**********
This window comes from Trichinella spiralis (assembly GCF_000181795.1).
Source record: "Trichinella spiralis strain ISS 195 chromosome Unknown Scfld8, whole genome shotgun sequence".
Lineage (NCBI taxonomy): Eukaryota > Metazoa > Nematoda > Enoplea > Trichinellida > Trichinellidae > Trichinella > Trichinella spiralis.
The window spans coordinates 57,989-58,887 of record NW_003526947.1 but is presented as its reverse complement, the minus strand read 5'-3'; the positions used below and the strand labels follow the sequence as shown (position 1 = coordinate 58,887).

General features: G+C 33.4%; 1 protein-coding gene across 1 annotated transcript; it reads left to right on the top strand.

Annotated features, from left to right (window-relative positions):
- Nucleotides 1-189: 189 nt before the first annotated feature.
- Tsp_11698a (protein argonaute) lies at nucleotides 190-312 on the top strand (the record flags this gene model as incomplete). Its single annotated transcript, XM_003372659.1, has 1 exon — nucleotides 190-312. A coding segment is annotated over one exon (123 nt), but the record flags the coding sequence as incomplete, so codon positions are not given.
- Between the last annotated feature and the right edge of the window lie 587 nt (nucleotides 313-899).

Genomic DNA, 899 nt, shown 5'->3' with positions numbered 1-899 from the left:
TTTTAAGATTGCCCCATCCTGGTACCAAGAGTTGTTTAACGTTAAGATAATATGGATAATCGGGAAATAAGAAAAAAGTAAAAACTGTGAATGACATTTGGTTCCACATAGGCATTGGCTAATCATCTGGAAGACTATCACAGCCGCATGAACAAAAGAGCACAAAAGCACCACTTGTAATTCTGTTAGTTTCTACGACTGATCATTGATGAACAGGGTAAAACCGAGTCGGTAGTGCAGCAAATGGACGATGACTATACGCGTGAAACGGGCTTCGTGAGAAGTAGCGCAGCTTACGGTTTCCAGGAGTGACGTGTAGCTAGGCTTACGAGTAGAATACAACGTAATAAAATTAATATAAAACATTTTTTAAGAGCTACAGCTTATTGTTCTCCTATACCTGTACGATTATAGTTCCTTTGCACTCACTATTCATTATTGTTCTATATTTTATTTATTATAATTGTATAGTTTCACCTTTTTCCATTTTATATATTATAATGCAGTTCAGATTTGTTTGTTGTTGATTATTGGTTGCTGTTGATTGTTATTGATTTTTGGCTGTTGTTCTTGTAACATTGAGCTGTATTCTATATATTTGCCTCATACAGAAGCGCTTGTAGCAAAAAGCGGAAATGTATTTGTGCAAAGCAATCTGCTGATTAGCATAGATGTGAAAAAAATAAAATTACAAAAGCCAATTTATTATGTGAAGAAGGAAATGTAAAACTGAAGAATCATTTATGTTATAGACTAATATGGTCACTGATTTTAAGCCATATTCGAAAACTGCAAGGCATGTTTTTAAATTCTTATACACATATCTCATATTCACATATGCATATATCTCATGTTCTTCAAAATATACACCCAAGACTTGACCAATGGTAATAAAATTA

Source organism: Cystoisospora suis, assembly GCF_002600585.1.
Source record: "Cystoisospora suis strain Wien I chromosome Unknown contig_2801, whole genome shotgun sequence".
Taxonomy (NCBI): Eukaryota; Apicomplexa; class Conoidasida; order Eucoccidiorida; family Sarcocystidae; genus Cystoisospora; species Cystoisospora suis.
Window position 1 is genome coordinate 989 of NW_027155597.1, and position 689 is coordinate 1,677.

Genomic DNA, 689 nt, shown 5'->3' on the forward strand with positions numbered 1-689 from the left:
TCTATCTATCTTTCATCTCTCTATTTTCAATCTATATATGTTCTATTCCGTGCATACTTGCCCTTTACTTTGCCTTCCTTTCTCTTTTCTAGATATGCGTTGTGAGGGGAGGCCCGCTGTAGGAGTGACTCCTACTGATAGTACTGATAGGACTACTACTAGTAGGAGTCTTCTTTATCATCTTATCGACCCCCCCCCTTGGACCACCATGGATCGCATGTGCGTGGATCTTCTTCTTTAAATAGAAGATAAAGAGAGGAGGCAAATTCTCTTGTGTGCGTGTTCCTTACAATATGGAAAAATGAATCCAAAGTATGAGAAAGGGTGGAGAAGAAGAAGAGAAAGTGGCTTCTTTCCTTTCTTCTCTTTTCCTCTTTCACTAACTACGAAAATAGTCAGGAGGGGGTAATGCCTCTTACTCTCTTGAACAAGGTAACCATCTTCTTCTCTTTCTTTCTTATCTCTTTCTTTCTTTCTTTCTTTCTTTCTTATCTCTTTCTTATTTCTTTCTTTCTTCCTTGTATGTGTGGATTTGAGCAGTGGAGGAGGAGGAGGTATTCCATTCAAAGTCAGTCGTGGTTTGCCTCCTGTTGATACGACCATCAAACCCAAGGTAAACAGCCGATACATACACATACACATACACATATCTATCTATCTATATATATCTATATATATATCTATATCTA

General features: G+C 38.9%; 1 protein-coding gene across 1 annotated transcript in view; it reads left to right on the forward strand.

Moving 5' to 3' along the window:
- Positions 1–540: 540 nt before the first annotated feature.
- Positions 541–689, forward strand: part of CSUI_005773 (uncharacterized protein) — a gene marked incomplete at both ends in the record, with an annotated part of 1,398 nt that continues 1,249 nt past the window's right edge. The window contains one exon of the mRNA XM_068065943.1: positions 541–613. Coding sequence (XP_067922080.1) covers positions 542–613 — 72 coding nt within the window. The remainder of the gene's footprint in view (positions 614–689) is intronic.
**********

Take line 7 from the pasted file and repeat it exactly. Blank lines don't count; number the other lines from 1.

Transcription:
- Nucleotides 1-189: 189 nt before the first annotated feature.